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post #9 of 17 Old 07-21-2014, 05:45 PM
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Originally Posted by Seegs108 View Post
High Power refers to a specific material from Da-Lite. If you mean high gain, then yes, that's the case. There are some higher gain materials out there that are angular reflective. But the High Power material from Da-Lite only comes as one type of screen and they are all retroreflective and have the properties Mike is referring to.
figures, first time I succumb to peer pressure and say HP I get called out


yes, I mean high gain. seems everybody around here uses the terms synonymously so I did too or else nobody wants a high gain screen that isn't an HP? haha.
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post #10 of 17 Old 07-21-2014, 06:01 PM
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I wouldn't go as far to say that. I think you see people use the the acronym 'HP' because so many people use it. It's the go-to screen material if you want a high gain experience. The reasoning behind this has to do with how most high gain angular reflective screens get such high gain. The use of what seems like a profound amount of "sparkle" elements. I've seen the Ultramatte 150 and 200 from Stewart (can anyone say "holy-cow that's a lot of glitter?" ). Most companies don't sell screens past 1.3 gain for a reason. Unless you go retro-reflective most materials out there look ridiculous in terms of sparkles. There are, of course, a few exceptions to the rule. But like I said, I don't think those two terms are now synonymous with each other.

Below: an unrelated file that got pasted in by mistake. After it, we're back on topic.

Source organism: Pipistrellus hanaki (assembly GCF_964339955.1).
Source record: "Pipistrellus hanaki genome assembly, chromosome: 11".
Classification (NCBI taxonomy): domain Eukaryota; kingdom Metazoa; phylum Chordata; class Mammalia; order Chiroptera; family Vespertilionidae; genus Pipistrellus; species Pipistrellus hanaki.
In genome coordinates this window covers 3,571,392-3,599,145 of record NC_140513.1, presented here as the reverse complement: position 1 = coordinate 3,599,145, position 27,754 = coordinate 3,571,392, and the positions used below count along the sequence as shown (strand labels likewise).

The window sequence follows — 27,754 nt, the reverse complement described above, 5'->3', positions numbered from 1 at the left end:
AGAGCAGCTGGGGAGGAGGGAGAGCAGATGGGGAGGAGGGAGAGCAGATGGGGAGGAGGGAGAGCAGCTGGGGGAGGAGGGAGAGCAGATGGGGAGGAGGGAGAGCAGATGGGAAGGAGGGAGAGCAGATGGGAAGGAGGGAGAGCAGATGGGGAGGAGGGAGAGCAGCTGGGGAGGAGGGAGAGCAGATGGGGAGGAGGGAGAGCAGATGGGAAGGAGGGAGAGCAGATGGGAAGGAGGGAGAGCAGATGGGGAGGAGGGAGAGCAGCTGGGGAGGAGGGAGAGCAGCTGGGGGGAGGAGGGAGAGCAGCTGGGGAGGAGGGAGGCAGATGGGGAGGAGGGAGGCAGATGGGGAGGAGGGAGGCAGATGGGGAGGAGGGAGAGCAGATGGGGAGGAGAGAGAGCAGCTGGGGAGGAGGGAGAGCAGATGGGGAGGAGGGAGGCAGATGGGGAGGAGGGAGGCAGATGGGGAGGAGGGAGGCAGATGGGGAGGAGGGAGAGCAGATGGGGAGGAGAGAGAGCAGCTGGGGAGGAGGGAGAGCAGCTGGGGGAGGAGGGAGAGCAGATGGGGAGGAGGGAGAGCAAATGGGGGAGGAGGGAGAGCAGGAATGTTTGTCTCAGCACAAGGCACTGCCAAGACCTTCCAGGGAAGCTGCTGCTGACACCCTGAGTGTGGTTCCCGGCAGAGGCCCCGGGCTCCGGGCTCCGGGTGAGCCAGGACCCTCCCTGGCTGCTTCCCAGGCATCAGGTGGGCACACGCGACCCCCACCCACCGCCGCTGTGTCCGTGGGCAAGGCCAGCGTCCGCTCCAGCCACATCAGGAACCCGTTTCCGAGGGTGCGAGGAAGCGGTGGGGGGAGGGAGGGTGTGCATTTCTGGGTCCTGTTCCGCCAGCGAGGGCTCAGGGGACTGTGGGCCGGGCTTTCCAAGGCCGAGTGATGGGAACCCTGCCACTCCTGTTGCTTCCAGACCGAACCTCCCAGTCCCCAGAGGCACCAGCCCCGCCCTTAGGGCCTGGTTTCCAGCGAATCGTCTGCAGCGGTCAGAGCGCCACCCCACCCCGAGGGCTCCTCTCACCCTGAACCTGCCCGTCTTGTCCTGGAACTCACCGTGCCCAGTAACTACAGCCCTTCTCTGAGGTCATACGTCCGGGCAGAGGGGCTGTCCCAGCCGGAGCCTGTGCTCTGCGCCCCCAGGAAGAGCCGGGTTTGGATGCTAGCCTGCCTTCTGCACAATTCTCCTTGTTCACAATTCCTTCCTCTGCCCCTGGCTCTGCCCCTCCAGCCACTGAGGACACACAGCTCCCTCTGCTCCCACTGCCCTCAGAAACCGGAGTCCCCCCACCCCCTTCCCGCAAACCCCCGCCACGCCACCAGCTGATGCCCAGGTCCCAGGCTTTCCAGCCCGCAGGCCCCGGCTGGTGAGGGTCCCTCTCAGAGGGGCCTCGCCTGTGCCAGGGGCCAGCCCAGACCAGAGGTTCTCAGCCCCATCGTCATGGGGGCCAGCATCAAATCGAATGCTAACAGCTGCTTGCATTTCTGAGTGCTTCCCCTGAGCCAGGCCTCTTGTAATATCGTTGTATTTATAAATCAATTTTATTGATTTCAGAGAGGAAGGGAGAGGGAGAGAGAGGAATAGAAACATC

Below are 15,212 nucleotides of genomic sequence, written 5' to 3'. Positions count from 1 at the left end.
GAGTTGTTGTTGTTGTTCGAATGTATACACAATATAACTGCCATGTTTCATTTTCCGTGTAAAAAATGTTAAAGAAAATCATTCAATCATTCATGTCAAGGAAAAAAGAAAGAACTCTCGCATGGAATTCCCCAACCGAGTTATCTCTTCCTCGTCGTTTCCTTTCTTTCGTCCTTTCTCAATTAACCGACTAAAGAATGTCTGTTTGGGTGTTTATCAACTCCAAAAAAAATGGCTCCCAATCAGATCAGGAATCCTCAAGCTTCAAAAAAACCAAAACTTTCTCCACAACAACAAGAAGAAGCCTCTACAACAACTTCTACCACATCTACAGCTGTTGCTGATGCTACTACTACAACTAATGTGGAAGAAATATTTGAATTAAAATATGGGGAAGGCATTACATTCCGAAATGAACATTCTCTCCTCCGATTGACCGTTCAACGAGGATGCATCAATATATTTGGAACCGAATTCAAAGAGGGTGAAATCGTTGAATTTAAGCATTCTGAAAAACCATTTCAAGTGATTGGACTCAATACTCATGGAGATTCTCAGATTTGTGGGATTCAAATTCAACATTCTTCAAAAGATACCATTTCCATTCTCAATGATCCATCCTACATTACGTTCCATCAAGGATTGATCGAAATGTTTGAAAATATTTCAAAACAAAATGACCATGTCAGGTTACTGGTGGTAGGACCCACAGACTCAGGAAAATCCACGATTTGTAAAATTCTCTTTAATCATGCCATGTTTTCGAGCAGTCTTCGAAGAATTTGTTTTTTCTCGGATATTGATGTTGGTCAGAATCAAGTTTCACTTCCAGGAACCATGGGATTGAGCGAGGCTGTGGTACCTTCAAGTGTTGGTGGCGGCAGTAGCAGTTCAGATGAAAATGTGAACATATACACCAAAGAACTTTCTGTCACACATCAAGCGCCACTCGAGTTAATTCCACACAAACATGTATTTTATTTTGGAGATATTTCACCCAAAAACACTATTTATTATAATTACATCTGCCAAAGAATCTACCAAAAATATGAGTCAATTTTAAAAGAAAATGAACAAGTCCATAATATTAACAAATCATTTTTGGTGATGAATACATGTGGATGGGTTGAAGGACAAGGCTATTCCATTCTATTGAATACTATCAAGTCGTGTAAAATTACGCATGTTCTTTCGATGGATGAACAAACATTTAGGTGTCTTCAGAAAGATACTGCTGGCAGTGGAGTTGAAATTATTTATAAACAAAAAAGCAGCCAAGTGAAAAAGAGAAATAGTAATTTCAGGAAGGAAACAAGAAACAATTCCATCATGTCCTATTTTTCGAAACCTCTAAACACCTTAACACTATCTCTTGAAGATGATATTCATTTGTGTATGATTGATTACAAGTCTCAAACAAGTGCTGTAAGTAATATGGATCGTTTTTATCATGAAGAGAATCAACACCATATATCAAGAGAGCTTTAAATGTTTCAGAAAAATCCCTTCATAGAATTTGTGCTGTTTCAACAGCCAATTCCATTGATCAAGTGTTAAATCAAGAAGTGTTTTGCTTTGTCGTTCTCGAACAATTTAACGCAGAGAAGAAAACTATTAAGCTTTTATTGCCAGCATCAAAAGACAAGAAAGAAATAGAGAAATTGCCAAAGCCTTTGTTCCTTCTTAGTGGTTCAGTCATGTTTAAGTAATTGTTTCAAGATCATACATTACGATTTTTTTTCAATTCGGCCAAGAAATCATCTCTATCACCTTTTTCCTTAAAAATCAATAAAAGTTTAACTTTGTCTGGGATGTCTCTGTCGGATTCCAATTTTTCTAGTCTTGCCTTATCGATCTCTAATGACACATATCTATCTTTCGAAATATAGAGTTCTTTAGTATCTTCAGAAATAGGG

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post #11 of 17 Old 07-21-2014, 06:58 PM
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Quote:
Originally Posted by Jesse Jhaj View Post
I'd like to know how big I can project an image before losing image quality/significant brightness?

I have a Sony VPL-HW55 ES

I'd like to watch both 3d and 2d content (85% 2d). I'm planning on getting a 135" screen, would this be too big to maintain the quality I was talking about?

Any help appreciated!! Thanks
Perhaps the real question you should be asking is "How Big an Image Should I Project". The "ideal" screen size should be based primarily on the what your viewing distance will be. With a 1080p projector one common rule of thumb recommendation is to have a seating distance that is 1.5 times the screen width width. However, some people prefer sitting closer to the screen at perhaps 1.2 times the screen width.

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Last edited by Ron Jones; 07-21-2014 at 07:06 PM.
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post #12 of 17 Old 07-21-2014, 07:07 PM
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Originally Posted by Ron Jones View Post
Perhaps the real question you should be asking is "How Big an Image Should I Project". The "ideal" screen size should be based primarily on the what your viewing distance will be. With a 1080p projector one common rule of thumb recommendation is to have a seating distance that is 1.5 times the screen width width. However, some people prefer sitting closer to the screen at perhaps 1.2 times the screen width.
I think another rule-of-thumb is the screen shouldn't take up more than 75% of your screen wall.
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post #13 of 17 Old 07-22-2014, 12:07 AM
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Originally Posted by Seegs108 View Post
I wouldn't go as far to say that. I think you see people use the the acronym 'HP' because so many people use it. It's the go-to screen material if you want a high gain experience. The reasoning behind this has to do with how most high gain angular reflective screens get such high gain. The use of what seems like a profound amount of "sparkle" elements. I've seen the Ultramatte 150 and 200 from Stewart (can anyone say "holy-cow that's a lot of glitter?" ). Most companies don't sell screens past 1.3 gain for a reason. Unless you go retro-reflective most materials out there look ridiculous in terms of sparkles. There are, of course, a few exceptions to the rule. But like I said, I don't think those two terms are now synonymous with each other.